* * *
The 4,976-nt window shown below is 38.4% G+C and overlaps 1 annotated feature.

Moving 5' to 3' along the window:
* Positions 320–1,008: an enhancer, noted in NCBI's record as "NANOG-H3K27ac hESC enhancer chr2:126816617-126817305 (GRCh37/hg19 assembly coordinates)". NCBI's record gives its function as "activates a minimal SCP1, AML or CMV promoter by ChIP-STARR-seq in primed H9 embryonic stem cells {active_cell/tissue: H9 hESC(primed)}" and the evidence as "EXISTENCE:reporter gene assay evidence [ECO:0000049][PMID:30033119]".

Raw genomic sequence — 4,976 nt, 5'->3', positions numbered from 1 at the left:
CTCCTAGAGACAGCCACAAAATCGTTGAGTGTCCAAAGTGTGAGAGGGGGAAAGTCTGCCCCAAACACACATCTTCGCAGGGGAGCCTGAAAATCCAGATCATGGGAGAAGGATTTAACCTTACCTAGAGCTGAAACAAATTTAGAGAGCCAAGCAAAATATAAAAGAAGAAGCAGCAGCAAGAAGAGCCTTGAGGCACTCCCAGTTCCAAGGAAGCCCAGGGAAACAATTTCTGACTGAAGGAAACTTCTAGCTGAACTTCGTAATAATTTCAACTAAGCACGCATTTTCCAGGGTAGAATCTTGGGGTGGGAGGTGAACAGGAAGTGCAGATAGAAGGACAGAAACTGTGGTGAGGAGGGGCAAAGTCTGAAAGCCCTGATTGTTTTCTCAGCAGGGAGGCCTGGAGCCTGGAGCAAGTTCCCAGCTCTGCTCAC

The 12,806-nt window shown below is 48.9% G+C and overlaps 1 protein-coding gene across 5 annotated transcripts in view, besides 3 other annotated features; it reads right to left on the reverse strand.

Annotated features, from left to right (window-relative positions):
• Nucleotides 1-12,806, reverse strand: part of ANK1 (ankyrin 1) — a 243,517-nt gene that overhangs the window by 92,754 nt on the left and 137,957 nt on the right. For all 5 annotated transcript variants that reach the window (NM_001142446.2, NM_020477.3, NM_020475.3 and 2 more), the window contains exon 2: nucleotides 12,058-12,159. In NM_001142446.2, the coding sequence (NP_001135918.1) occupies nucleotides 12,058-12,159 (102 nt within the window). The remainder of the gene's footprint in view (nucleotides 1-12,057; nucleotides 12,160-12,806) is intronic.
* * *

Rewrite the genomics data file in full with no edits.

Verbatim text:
The 4,976-nt window shown below is 38.4% G+C and overlaps 1 annotated feature.

Moving 5' to 3' along the window:
* Positions 320–1,008: an enhancer, noted in NCBI's record as "NANOG-H3K27ac hESC enhancer chr2:126816617-126817305 (GRCh37/hg19 assembly coordinates)". NCBI's record gives its function as "activates a minimal SCP1, AML or CMV promoter by ChIP-STARR-seq in primed H9 embryonic stem cells {active_cell/tissue: H9 hESC(primed)}" and the evidence as "EXISTENCE:reporter gene assay evidence [ECO:0000049][PMID:30033119]".

Raw genomic sequence — 4,976 nt, 5'->3', positions numbered from 1 at the left:
CTCCTAGAGACAGCCACAAAATCGTTGAGTGTCCAAAGTGTGAGAGGGGGAAAGTCTGCCCCAAACACACATCTTCGCAGGGGAGCCTGAAAATCCAGATCATGGGAGAAGGATTTAACCTTACCTAGAGCTGAAACAAATTTAGAGAGCCAAGCAAAATATAAAAGAAGAAGCAGCAGCAAGAAGAGCCTTGAGGCACTCCCAGTTCCAAGGAAGCCCAGGGAAACAATTTCTGACTGAAGGAAACTTCTAGCTGAACTTCGTAATAATTTCAACTAAGCACGCATTTTCCAGGGTAGAATCTTGGGGTGGGAGGTGAACAGGAAGTGCAGATAGAAGGACAGAAACTGTGGTGAGGAGGGGCAAAGTCTGAAAGCCCTGATTGTTTTCTCAGCAGGGAGGCCTGGAGCCTGGAGCAAGTTCCCAGCTCTGCTCAC

The 12,806-nt window shown below is 48.9% G+C and overlaps 1 protein-coding gene across 5 annotated transcripts in view, besides 3 other annotated features; it reads right to left on the reverse strand.

Annotated features, from left to right (window-relative positions):
• Nucleotides 1-12,806, reverse strand: part of ANK1 (ankyrin 1) — a 243,517-nt gene that overhangs the window by 92,754 nt on the left and 137,957 nt on the right. For all 5 annotated transcript variants that reach the window (NM_001142446.2, NM_020477.3, NM_020475.3 and 2 more), the window contains exon 2: nucleotides 12,058-12,159. In NM_001142446.2, the coding sequence (NP_001135918.1) occupies nucleotides 12,058-12,159 (102 nt within the window). The remainder of the gene's footprint in view (nucleotides 1-12,057; nucleotides 12,160-12,806) is intronic.